At the same time, the group worked on a new type of visualization, aimed at presenting multivariate data across multiple sets to allow for quick visual comparison of the ranges associated with each variable. The work included the realization of a plan to roll out the first release of the visualization package as well as a number of use cases to present the new visualization technique to a broad interdisciplinary audience. The new visualization tool will be presented applied to data ranging from microbiology, geology, planetary science, and economy and should soon lead to a publication.

2 Mineral evolution map and data visualization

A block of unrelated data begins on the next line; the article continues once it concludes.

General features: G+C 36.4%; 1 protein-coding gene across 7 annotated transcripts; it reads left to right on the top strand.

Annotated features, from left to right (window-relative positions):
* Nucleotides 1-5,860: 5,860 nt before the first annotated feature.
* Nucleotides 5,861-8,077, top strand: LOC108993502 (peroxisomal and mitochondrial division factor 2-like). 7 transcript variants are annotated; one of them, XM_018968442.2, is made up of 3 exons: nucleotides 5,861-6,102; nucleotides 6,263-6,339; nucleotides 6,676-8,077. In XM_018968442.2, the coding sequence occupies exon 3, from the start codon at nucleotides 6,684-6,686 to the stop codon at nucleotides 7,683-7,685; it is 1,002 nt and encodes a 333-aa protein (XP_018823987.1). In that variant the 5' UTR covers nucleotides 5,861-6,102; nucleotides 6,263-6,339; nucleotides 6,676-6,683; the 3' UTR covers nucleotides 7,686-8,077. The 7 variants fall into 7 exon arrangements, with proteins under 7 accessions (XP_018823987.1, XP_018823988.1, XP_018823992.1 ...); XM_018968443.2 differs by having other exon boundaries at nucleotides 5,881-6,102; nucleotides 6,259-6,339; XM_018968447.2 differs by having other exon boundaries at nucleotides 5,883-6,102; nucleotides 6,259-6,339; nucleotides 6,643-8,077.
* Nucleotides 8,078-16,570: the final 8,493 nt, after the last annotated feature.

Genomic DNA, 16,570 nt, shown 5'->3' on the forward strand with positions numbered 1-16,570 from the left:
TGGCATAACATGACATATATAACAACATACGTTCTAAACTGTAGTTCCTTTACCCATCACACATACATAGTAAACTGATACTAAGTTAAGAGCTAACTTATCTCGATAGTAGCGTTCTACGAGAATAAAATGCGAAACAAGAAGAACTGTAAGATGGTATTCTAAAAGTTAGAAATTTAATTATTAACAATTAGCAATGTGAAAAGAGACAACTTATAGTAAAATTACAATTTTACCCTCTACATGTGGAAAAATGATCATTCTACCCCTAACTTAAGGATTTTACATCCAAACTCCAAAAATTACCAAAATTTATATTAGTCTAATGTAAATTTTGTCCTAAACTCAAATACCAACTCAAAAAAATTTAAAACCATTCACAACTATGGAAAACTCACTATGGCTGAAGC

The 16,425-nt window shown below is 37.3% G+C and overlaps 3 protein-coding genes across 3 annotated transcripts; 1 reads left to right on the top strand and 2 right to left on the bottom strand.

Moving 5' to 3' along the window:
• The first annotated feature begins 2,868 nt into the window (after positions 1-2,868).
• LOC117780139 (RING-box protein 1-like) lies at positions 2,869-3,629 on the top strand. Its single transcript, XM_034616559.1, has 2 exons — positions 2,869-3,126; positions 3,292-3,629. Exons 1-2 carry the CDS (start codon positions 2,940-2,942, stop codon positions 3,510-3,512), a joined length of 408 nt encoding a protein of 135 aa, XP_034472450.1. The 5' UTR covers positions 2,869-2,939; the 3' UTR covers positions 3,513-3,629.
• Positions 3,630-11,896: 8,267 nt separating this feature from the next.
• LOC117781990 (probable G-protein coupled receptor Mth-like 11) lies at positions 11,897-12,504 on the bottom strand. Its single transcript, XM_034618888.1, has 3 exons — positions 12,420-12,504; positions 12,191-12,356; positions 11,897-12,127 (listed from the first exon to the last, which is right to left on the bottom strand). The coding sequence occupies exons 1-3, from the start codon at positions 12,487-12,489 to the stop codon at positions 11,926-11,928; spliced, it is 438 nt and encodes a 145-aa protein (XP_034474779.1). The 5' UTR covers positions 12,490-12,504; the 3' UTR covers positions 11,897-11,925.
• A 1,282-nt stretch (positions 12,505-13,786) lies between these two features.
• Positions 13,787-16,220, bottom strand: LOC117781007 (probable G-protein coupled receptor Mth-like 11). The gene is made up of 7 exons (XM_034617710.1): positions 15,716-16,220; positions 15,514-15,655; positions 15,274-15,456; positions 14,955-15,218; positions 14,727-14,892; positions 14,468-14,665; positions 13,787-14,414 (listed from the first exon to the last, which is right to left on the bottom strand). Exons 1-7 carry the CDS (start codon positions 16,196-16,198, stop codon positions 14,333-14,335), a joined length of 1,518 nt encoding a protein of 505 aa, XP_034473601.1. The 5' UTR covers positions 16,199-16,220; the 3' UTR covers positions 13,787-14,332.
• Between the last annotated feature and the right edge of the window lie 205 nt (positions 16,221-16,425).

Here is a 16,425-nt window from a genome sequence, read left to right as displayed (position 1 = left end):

• Members: Marshall Ma, Dan Hummer, Xin Mou, Xiang Que, Shaunna Morrison, Bob Hazen

This small group has done two works in the past three days: 1) the initial prototype of a mineral evolution map; and 2) Element-mineral co-relationship data retrieval and visualization. Both works are based on the mineral evolution database that Josh and Alex are working on. They have added age attributes (first occurrence and last occurrence) to mineral species. The current database is organized by the mineral species of different elements.